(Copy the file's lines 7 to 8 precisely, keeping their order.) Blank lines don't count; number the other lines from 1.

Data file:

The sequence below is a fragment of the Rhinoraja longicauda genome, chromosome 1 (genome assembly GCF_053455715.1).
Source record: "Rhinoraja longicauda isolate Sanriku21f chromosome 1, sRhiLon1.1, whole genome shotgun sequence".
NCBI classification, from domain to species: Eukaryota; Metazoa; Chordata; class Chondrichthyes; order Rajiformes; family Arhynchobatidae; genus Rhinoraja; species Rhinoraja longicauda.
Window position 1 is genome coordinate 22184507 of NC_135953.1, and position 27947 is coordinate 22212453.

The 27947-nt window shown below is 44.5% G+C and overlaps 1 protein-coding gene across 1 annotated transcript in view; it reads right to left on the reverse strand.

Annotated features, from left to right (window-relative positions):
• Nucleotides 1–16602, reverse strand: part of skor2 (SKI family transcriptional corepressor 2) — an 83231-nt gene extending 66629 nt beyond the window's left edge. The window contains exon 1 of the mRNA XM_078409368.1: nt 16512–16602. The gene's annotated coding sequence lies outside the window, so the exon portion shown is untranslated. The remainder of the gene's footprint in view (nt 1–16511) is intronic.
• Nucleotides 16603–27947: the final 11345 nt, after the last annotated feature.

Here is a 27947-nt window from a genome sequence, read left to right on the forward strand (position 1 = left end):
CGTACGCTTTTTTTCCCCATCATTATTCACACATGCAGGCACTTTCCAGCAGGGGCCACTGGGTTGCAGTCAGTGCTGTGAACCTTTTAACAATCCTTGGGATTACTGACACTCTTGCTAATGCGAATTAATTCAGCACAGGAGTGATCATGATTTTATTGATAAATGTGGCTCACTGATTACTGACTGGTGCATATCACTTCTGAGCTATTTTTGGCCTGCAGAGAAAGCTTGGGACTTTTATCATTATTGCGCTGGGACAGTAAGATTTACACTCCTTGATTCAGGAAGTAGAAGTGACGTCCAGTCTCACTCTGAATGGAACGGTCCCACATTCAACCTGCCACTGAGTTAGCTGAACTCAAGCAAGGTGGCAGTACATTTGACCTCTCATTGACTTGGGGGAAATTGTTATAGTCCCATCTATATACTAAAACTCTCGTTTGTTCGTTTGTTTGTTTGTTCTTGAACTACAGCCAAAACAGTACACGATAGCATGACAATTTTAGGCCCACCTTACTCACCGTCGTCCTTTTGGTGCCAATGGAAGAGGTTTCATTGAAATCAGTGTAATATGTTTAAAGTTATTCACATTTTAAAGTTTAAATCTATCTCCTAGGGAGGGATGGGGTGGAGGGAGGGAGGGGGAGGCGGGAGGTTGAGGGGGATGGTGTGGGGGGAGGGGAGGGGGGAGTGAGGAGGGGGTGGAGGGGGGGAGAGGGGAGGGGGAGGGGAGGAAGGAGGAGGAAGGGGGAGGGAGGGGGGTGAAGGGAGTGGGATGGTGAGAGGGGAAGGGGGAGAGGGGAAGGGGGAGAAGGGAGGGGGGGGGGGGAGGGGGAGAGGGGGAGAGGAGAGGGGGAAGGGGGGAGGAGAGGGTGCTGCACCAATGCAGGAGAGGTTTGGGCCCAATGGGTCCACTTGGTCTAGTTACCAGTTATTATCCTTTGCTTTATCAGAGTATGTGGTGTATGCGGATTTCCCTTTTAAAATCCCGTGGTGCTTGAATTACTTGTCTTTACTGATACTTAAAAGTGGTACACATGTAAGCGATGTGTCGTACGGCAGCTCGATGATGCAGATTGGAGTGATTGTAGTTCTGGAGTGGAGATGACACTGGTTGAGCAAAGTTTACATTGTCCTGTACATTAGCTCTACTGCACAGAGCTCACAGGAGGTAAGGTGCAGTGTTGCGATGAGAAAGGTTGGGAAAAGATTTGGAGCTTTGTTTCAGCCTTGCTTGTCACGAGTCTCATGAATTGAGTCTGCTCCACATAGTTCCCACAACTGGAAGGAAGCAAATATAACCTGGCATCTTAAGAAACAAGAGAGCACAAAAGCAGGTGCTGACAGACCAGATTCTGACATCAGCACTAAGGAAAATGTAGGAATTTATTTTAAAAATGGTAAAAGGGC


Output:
• Nucleotides 1–16602, reverse strand: part of skor2 (SKI family transcriptional corepressor 2) — an 83231-nt gene extending 66629 nt beyond the window's left edge. The window contains exon 1 of the mRNA XM_078409368.1: nt 16512–16602. The gene's annotated coding sequence lies outside the window, so the exon portion shown is untranslated. The remainder of the gene's footprint in view (nt 1–16511) is intronic.
• Nucleotides 16603–27947: the final 11345 nt, after the last annotated feature.